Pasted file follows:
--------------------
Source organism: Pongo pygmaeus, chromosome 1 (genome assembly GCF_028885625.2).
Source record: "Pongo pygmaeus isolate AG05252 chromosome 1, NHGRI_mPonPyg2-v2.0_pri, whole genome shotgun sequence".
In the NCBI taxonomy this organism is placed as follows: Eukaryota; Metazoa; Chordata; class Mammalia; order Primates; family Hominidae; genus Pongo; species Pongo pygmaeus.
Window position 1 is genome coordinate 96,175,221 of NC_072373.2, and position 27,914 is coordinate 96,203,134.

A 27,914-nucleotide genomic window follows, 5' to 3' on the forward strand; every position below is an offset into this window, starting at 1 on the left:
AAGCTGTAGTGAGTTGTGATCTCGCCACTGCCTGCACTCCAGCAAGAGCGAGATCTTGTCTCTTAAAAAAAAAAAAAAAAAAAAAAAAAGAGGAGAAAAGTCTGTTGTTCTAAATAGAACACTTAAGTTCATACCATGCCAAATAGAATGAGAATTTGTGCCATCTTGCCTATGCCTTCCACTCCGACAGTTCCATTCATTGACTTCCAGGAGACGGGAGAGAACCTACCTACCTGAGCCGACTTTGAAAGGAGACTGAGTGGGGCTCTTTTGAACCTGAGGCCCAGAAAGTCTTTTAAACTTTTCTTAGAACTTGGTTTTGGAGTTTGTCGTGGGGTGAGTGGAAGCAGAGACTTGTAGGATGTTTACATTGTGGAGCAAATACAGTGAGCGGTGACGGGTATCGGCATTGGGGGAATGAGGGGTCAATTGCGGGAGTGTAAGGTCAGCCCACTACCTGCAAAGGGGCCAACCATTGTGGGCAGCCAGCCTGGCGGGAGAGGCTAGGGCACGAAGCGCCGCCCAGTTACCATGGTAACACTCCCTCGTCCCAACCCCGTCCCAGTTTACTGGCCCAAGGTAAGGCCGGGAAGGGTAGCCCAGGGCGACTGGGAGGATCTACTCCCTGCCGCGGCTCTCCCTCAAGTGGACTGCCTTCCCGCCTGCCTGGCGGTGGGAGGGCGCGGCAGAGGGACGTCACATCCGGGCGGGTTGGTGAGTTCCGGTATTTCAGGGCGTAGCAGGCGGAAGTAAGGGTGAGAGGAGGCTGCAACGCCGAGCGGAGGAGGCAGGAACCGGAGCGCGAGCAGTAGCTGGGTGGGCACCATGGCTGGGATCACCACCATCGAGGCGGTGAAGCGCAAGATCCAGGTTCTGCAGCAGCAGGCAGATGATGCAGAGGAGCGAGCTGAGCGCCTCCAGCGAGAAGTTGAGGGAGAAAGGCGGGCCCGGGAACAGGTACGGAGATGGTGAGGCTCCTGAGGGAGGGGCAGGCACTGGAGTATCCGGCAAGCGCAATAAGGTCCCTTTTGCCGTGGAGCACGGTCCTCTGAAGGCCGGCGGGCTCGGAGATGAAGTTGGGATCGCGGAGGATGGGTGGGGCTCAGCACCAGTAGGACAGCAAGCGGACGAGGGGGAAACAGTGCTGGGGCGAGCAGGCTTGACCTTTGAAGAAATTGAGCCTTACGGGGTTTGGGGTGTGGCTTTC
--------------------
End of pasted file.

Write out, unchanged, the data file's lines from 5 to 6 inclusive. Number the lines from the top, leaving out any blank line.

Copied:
A 27,914-nucleotide genomic window follows, 5' to 3' on the forward strand; every position below is an offset into this window, starting at 1 on the left:
AAGCTGTAGTGAGTTGTGATCTCGCCACTGCCTGCACTCCAGCAAGAGCGAGATCTTGTCTCTTAAAAAAAAAAAAAAAAAAAAAAAAAGAGGAGAAAAGTCTGTTGTTCTAAATAGAACACTTAAGTTCATACCATGCCAAATAGAATGAGAATTTGTGCCATCTTGCCTATGCCTTCCACTCCGACAGTTCCATTCATTGACTTCCAGGAGACGGGAGAGAACCTACCTACCTGAGCCGACTTTGAAAGGAGACTGAGTGGGGCTCTTTTGAACCTGAGGCCCAGAAAGTCTTTTAAACTTTTCTTAGAACTTGGTTTTGGAGTTTGTCGTGGGGTGAGTGGAAGCAGAGACTTGTAGGATGTTTACATTGTGGAGCAAATACAGTGAGCGGTGACGGGTATCGGCATTGGGGGAATGAGGGGTCAATTGCGGGAGTGTAAGGTCAGCCCACTACCTGCAAAGGGGCCAACCATTGTGGGCAGCCAGCCTGGCGGGAGAGGCTAGGGCACGAAGCGCCGCCCAGTTACCATGGTAACACTCCCTCGTCCCAACCCCGTCCCAGTTTACTGGCCCAAGGTAAGGCCGGGAAGGGTAGCCCAGGGCGACTGGGAGGATCTACTCCCTGCCGCGGCTCTCCCTCAAGTGGACTGCCTTCCCGCCTGCCTGGCGGTGGGAGGGCGCGGCAGAGGGACGTCACATCCGGGCGGGTTGGTGAGTTCCGGTATTTCAGGGCGTAGCAGGCGGAAGTAAGGGTGAGAGGAGGCTGCAACGCCGAGCGGAGGAGGCAGGAACCGGAGCGCGAGCAGTAGCTGGGTGGGCACCATGGCTGGGATCACCACCATCGAGGCGGTGAAGCGCAAGATCCAGGTTCTGCAGCAGCAGGCAGATGATGCAGAGGAGCGAGCTGAGCGCCTCCAGCGAGAAGTTGAGGGAGAAAGGCGGGCCCGGGAACAGGTACGGAGATGGTGAGGCTCCTGAGGGAGGGGCAGGCACTGGAGTATCCGGCAAGCGCAATAAGGTCCCTTTTGCCGTGGAGCACGGTCCTCTGAAGGCCGGCGGGCTCGGAGATGAAGTTGGGATCGCGGAGGATGGGTGGGGCTCAGCACCAGTAGGACAGCAAGCGGACGAGGGGGAAACAGTGCTGGGGCGAGCAGGCTTGACCTTTGAAGAAATTGAGCCTTACGGGGTTTGGGGTGTGGCTTTC